Loyalty: He is one of the few, if not the only, top-10 players who still lives in his hometown and refuses to leave Brazil and move to a wealthier country or buy property in a tax-free haven. He is the anti-hedonist and rarely flaunts his wealth. Most important, he gives back tenfold to Brazilians in the form of charitable organizations that bear his name.

Education: He speaks at least three languages.

Second choice: Goran Ivanisevic. All three of him: Good Goran, Bad Goran, 9-1-1 Goran. Life would never be boring.
—Marcela, Denver

Lord help me, but I can't get enough of Jennifer Capriati. She actually looks like she could have fun playing ping-pong with a Coke bottle or taking on any other challenge that comes her way. And her smile lights up a room (and melts my heart). The only downside seems to be the temper tantrums, so you gotta know when to get the hell outta Dodge and wait for the concussion to die down. That, and deal with the in-laws and their Addams family act. Not too much to ask, if love really does conquer all.
—Vinstigator, Glen, N.H.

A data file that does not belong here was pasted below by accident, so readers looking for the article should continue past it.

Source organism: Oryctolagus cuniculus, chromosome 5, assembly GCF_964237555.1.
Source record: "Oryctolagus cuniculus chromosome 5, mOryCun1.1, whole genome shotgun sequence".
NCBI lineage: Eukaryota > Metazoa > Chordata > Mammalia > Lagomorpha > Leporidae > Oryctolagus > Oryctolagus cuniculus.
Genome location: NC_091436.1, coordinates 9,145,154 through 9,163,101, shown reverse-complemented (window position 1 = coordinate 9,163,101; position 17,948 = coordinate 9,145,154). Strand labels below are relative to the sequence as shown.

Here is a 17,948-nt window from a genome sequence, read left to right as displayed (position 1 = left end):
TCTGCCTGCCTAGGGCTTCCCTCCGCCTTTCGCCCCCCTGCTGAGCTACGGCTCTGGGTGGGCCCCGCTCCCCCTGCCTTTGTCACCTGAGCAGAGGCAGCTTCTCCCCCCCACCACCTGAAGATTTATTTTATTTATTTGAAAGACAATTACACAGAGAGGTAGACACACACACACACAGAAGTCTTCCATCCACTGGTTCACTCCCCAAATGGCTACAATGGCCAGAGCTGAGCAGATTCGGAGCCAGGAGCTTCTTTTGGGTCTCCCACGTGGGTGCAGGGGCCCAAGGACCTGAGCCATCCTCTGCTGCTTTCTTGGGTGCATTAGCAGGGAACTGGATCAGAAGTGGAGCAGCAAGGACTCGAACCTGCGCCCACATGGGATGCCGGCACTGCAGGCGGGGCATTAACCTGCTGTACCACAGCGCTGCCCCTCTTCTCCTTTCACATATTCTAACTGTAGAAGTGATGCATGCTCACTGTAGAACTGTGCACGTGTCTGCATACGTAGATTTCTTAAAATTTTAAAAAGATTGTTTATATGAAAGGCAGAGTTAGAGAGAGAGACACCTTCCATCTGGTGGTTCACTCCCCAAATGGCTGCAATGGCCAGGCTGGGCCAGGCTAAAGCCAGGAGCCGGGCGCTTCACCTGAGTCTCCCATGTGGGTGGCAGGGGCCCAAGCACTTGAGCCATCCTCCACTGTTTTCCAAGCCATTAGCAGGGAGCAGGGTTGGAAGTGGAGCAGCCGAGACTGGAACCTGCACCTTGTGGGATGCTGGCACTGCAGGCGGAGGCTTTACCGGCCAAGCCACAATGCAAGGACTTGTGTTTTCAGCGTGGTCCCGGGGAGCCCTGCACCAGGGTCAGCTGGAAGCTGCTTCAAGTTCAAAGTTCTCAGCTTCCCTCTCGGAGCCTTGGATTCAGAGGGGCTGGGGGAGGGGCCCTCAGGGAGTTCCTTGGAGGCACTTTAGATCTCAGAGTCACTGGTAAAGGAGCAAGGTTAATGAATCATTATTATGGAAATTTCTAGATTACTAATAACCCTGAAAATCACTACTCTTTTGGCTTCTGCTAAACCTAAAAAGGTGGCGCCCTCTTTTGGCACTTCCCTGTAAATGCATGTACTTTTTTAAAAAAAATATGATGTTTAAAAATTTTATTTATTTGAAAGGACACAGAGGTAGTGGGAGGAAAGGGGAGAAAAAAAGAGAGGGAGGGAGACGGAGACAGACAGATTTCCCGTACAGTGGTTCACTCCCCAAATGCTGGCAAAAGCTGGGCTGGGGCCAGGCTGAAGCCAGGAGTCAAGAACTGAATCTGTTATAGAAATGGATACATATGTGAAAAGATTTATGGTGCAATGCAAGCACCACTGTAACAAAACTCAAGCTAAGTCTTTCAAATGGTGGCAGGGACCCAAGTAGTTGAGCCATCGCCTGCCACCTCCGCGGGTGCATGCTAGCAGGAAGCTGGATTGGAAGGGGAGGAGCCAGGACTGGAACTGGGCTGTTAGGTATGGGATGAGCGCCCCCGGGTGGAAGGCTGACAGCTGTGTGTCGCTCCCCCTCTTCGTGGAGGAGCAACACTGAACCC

I'd definitely go with the recently retired Mary Joe Fernandez. She's totally beautiful, smart and, according to legend, one of the nicest players in recent memory, all of which really comes across when she's broadcasting. Yes, I know she's already married with a baby on the way, but, hey, can't a man dream?
—Jorge Caussade, San Juan, Puerto Rico

Here's my opinion on the top five WTA pros worth marrying:

1. Gabriela Sabatini: Gaby wins hands down, with her combo of exotic beauty and down-to-earth personality. She was humble and gracious, even in defeat. Anna K., take note, please.

2. Carling Bassett: The most beautiful player ever to play women's tennis (sorry, Anna, you're a distant second).

3. Mary Joe Fernandez: Could you find a nicer player than Mary Joe?

4. Chris Evert: She was America's tennis sweetheart. She had grace, poise and brains, too, (um, Anna lacks all three traits).

5. Steffi Graf: The most perfect, athletic body ever for a female athlete, any sport.
—Anthony, Washington, D.C.

Sports Illustrated senior writer Jon Wertheim, author of Venus Envy: A Sensational Season Inside the Women's Tennis Tour, is a regular contributor to CNNSI.com. Click here to send him a question or comment.